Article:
Phone: (919) 549-8411
Sixty years ago on
November 9, a group of forty-six interested persons gathered at the old Selwyn
Hotel in Charlotte to establish a local section of the Instrument Society of
America, a national organization that was only five years old. The groundwork
for this meeting and, to a large extent, the original development of the
section was due to Earl Seagrave, Bob Stoveken, Eugene (Gene) Finch, Frank
Lawrence and Bill Simons, Sr.
The group selected
Earl Seagrave as their temporary chairman and Frank Lawrence, Bob Stoveken, Ed Fiss,
Gene Finch, and Frank Mendes III as the other temporary officers.
The original name,
"Carolinas Section", did not meet the approval of National
Headquarters because it might confuse and hamper the formation of future
sections in this area, a judgment that has proven to be prophetic. On January
8, 1952, the section, now recognized as "Carolina Piedmont Section"
was chartered and formally started its growth and development. The interest and
purpose of the originating group and the foresight of the National Headquarters
has borne fruit over the years in the chartering of the Carolina Golden
Triangle, Columbia, Cape Fear, Tar Heel Capital Area and Western Carolinas
It was later, on
October 16, 1967, that these precepts acquired legal stature when, on the
advice of National Headquarters and others, the Section became incorporated
under the laws of North Carolina to be "organized exclusively for
educational and scientific purposes". (However, later in 1972 following
an audit by the IRS the sections exempt status was changed to 501 (c)(6)
In the fall of 1954,
the Section sponsored an instrument symposium at "North Carolina State
College" - now NCSU. This humble beginning was an immediate success and
prompted the Savannah River Section to develop a similar regional meeting and
exhibit. This filled the need of local people wanting to see the products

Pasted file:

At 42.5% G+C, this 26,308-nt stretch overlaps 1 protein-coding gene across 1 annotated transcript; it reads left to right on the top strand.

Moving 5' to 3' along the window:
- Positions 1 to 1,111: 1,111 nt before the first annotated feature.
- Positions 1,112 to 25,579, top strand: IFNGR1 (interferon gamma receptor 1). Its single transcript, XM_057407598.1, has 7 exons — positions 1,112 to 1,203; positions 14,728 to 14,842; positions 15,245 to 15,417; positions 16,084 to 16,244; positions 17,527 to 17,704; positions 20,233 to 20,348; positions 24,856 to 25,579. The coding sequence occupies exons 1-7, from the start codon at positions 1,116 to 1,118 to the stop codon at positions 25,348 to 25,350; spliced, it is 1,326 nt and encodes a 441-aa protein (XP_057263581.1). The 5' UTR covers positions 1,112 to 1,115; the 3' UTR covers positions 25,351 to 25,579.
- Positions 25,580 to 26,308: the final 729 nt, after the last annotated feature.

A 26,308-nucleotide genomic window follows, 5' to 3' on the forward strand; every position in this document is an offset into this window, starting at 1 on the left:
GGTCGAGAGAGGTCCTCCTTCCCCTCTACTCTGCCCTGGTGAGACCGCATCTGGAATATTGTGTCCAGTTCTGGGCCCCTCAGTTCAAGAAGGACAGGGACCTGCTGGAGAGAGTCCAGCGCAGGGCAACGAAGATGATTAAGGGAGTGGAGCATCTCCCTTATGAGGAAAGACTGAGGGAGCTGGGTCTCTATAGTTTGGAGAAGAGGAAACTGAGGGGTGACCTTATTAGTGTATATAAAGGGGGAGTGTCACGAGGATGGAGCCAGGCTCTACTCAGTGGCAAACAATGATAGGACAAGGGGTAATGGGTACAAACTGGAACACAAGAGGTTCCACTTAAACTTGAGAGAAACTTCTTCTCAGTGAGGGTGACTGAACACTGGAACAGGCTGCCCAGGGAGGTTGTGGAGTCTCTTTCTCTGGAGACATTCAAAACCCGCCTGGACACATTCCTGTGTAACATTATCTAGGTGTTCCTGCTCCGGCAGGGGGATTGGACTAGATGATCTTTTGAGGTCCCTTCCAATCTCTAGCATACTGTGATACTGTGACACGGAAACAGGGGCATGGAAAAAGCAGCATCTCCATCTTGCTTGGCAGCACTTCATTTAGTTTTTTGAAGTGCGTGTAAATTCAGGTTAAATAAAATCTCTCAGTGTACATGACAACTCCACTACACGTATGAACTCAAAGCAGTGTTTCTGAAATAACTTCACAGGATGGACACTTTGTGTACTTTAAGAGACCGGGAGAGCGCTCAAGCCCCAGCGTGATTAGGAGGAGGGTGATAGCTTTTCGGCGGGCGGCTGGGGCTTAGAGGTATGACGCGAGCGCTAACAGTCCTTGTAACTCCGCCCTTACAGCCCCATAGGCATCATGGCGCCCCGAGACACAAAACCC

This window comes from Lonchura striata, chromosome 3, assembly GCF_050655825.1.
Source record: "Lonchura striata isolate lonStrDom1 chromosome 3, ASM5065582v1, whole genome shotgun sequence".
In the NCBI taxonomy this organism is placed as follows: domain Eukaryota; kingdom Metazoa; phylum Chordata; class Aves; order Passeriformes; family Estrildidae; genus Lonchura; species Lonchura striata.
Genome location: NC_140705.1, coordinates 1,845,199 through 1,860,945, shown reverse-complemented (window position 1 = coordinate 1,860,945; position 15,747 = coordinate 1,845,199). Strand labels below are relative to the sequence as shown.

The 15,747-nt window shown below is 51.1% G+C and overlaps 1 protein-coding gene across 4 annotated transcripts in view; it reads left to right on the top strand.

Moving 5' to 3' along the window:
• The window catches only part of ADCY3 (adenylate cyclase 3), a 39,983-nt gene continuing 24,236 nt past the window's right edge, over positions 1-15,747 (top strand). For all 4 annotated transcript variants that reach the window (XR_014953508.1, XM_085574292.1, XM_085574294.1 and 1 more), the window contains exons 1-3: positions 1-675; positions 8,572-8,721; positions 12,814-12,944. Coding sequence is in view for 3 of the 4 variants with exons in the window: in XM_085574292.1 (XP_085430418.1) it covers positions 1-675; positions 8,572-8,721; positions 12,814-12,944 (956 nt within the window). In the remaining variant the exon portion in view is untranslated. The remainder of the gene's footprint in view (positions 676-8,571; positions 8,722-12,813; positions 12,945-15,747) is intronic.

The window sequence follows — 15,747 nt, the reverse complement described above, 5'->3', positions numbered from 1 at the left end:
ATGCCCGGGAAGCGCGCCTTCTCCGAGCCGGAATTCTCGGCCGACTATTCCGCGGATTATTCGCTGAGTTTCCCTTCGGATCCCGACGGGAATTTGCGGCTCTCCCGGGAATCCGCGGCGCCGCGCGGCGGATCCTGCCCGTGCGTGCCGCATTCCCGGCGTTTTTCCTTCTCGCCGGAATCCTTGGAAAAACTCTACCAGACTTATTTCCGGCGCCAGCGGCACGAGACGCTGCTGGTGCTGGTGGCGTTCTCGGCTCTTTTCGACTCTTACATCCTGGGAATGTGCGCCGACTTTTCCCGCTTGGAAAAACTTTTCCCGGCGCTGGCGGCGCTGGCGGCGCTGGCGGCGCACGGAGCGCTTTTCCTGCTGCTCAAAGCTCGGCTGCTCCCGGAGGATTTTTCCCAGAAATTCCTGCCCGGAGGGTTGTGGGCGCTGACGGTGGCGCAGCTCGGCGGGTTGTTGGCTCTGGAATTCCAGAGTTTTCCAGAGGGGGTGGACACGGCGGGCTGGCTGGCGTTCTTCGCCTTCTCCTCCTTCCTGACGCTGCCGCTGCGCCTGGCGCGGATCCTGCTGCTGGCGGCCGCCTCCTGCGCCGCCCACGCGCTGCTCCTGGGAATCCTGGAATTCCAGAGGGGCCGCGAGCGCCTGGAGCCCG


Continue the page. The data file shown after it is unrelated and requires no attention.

offered by area vendors without having to travel to the distant national show.
Although National Headquarters had some misgivings about the possible dilution
of appeal for the Annual Conference and Exhibit, the idea persisted and became
the Southeastern Conference and Exhibit (SECON).
Since the beginning
symposium the Section has hosted successful SECON meetings in 1961, 1967 and 1977.
Although viable for many years, the interest in SECON waned in the 1980's as
costs escalated and the travel required did not satisfy the needs of the
increasing number of sections with blossoming membership. Could the
Carolina-Piedmont Section show the way again? In the late 1960's there
developed an occasional meeting program wherein a number of the local vendors
would bring in one of their new or interesting products and make a five-minute
presentation to the attending membership. The idea fulfilled a need for local
participation and dialog.
In 1976 the concept
gave in to natural development and the annual "Vendor's Night" was
moved into a hall large enough to accommodate booths and more formal displays.
Symposia and tutorials are now being offered in conjunction with the exhibits.
Emulated by the other sections in the area, the problems of conflicting
schedules and exhibitor expense are being addressed by cooperation between the
sections. Each section enjoys an attendance of several hundred at each exhibit.
No narrative of the
progress of this section would be complete without the mention of the many
interesting plant tours and visits to local facilities. Virtually every type of
industry doing business in this area has been kind enough to show us around.
Since this has been almost an annual event, a listing would be unwieldy and any
other acknowledgment would unfairly represent the diverse interests of the
membership. Certainly the organizations representing endeavors in the fields of
government, health, education, municipal and private utilities, pulp and paper,
textiles, chemical fibers, tobacco, electronics, transportation, machine tools,